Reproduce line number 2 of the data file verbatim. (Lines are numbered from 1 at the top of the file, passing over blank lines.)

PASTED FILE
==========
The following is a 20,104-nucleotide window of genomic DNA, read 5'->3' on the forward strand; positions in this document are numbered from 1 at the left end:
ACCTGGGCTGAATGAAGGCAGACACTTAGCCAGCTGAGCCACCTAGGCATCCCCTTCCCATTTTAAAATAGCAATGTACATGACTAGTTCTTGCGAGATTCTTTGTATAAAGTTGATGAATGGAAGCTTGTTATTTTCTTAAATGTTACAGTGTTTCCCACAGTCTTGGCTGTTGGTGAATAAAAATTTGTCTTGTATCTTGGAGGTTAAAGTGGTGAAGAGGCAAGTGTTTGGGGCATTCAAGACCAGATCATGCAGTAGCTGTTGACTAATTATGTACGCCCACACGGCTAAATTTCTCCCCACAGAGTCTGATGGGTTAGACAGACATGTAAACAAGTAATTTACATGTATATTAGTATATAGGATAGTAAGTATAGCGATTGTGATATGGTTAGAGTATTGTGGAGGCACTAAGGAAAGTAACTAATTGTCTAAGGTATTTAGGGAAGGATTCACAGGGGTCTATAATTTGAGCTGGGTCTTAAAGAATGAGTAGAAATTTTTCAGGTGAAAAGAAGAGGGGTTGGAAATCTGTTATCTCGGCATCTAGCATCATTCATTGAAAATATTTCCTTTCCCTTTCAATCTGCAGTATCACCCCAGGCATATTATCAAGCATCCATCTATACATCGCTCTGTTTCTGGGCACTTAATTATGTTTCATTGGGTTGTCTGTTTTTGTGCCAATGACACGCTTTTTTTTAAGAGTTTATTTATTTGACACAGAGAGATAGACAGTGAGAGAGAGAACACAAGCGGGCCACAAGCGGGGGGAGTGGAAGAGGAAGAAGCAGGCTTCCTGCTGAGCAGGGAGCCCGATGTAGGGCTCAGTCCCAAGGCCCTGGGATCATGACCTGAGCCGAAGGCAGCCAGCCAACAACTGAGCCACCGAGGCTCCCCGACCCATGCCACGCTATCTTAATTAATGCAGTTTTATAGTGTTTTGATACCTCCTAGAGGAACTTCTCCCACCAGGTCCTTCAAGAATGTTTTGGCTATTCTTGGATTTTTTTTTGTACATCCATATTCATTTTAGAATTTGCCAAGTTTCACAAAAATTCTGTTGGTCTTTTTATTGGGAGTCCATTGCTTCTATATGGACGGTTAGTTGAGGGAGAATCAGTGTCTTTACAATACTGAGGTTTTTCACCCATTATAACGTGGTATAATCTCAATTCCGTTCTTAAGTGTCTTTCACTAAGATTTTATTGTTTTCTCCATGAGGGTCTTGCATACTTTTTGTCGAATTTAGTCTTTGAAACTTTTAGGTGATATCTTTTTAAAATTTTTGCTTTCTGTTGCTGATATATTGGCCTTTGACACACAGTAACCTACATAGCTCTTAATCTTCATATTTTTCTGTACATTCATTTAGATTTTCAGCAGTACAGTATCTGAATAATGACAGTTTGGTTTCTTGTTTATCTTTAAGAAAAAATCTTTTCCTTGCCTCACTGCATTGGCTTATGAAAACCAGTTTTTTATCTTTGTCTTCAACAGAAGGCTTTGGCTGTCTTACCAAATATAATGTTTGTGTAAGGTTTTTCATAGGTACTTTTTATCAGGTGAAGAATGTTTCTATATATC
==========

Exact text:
ACCTGGGCTGAATGAAGGCAGACACTTAGCCAGCTGAGCCACCTAGGCATCCCCTTCCCATTTTAAAATAGCAATGTACATGACTAGTTCTTGCGAGATTCTTTGTATAAAGTTGATGAATGGAAGCTTGTTATTTTCTTAAATGTTACAGTGTTTCCCACAGTCTTGGCTGTTGGTGAATAAAAATTTGTCTTGTATCTTGGAGGTTAAAGTGGTGAAGAGGCAAGTGTTTGGGGCATTCAAGACCAGATCATGCAGTAGCTGTTGACTAATTATGTACGCCCACACGGCTAAATTTCTCCCCACAGAGTCTGATGGGTTAGACAGACATGTAAACAAGTAATTTACATGTATATTAGTATATAGGATAGTAAGTATAGCGATTGTGATATGGTTAGAGTATTGTGGAGGCACTAAGGAAAGTAACTAATTGTCTAAGGTATTTAGGGAAGGATTCACAGGGGTCTATAATTTGAGCTGGGTCTTAAAGAATGAGTAGAAATTTTTCAGGTGAAAAGAAGAGGGGTTGGAAATCTGTTATCTCGGCATCTAGCATCATTCATTGAAAATATTTCCTTTCCCTTTCAATCTGCAGTATCACCCCAGGCATATTATCAAGCATCCATCTATACATCGCTCTGTTTCTGGGCACTTAATTATGTTTCATTGGGTTGTCTGTTTTTGTGCCAATGACACGCTTTTTTTTAAGAGTTTATTTATTTGACACAGAGAGATAGACAGTGAGAGAGAGAACACAAGCGGGCCACAAGCGGGGGGAGTGGAAGAGGAAGAAGCAGGCTTCCTGCTGAGCAGGGAGCCCGATGTAGGGCTCAGTCCCAAGGCCCTGGGATCATGACCTGAGCCGAAGGCAGCCAGCCAACAACTGAGCCACCGAGGCTCCCCGACCCATGCCACGCTATCTTAATTAATGCAGTTTTATAGTGTTTTGATACCTCCTAGAGGAACTTCTCCCACCAGGTCCTTCAAGAATGTTTTGGCTATTCTTGGATTTTTTTTTGTACATCCATATTCATTTTAGAATTTGCCAAGTTTCACAAAAATTCTGTTGGTCTTTTTATTGGGAGTCCATTGCTTCTATATGGACGGTTAGTTGAGGGAGAATCAGTGTCTTTACAATACTGAGGTTTTTCACCCATTATAACGTGGTATAATCTCAATTCCGTTCTTAAGTGTCTTTCACTAAGATTTTATTGTTTTCTCCATGAGGGTCTTGCATACTTTTTGTCGAATTTAGTCTTTGAAACTTTTAGGTGATATCTTTTTAAAATTTTTGCTTTCTGTTGCTGATATATTGGCCTTTGACACACAGTAACCTACATAGCTCTTAATCTTCATATTTTTCTGTACATTCATTTAGATTTTCAGCAGTACAGTATCTGAATAATGACAGTTTGGTTTCTTGTTTATCTTTAAGAAAAAATCTTTTCCTTGCCTCACTGCATTGGCTTATGAAAACCAGTTTTTTATCTTTGTCTTCAACAGAAGGCTTTGGCTGTCTTACCAAATATAATGTTTGTGTAAGGTTTTTCATAGGTACTTTTTATCAGGTGAAGAATGTTTCTATATATC